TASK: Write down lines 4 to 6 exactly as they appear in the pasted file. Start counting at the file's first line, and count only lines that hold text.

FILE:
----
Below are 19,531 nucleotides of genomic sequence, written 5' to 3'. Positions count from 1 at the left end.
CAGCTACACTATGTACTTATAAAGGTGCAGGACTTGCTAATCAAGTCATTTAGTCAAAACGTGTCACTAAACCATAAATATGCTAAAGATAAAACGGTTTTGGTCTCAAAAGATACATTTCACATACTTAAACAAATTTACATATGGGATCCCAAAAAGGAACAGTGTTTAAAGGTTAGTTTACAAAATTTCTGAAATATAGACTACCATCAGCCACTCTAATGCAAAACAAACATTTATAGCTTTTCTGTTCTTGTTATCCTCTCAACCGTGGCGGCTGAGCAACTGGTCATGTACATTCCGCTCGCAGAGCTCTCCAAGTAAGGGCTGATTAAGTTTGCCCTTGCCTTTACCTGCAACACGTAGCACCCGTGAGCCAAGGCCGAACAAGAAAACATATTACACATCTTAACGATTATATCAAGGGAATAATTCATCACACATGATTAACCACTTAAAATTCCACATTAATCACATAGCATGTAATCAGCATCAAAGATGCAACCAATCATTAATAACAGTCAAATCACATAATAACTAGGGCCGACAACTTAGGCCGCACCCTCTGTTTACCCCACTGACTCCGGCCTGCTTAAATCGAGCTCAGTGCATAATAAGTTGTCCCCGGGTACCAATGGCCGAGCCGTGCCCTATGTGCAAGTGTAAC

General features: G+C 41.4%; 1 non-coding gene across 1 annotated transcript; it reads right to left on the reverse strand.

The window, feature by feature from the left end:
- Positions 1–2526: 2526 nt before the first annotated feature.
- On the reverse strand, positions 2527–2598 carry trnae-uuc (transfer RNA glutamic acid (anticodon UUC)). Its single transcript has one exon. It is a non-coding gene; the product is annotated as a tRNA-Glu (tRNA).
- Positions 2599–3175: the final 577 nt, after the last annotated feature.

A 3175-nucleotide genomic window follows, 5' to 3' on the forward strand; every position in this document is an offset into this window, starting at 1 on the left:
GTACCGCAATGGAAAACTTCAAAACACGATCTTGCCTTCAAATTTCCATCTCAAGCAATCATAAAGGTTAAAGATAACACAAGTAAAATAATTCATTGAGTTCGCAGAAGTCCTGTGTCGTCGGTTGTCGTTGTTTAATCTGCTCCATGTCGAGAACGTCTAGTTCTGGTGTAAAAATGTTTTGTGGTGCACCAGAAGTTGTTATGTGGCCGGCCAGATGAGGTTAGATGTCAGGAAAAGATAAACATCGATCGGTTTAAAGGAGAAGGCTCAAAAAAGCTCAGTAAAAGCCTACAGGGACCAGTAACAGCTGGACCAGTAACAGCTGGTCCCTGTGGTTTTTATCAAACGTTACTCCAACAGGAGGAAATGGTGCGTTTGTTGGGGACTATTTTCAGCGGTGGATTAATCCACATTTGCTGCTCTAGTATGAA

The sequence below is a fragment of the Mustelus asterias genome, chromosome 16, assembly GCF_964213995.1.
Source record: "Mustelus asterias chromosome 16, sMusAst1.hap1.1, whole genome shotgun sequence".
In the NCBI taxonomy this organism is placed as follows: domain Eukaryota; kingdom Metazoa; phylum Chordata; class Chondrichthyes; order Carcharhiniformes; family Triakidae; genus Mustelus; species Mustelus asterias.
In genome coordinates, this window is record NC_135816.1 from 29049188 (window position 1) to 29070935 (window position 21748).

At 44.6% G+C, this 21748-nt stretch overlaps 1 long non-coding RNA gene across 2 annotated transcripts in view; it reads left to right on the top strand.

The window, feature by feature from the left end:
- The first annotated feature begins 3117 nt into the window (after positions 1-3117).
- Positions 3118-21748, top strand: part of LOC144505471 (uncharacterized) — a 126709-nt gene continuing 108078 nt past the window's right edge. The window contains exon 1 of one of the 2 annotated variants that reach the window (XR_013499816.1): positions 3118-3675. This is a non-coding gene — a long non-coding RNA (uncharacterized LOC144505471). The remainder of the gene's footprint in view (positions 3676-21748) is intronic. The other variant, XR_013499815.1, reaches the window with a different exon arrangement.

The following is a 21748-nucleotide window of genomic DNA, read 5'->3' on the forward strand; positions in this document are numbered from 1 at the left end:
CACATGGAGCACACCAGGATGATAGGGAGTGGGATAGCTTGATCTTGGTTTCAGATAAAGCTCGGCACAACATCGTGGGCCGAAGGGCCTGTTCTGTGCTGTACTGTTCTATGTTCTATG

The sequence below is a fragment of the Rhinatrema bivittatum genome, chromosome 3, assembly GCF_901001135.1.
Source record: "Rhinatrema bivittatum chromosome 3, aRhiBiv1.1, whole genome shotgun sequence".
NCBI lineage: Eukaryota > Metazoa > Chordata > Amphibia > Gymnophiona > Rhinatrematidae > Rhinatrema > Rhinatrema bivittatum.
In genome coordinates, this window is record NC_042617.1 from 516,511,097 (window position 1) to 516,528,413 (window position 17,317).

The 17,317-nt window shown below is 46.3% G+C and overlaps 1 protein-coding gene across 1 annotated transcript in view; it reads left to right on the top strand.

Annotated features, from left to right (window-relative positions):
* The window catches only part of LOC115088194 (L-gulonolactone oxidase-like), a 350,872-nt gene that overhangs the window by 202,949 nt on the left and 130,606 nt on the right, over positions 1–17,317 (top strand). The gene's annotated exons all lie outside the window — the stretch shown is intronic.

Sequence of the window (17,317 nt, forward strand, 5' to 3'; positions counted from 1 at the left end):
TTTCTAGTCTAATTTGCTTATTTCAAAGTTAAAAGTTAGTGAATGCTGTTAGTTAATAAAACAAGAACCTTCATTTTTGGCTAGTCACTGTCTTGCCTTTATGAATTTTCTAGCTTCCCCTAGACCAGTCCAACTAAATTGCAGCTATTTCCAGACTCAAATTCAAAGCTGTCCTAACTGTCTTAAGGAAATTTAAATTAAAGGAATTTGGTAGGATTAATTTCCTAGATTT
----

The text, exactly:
The window, feature by feature from the left end:
- Positions 1–2526: 2526 nt before the first annotated feature.
- On the reverse strand, positions 2527–2598 carry trnae-uuc (transfer RNA glutamic acid (anticodon UUC)). Its single transcript has one exon. It is a non-coding gene; the product is annotated as a tRNA-Glu (tRNA).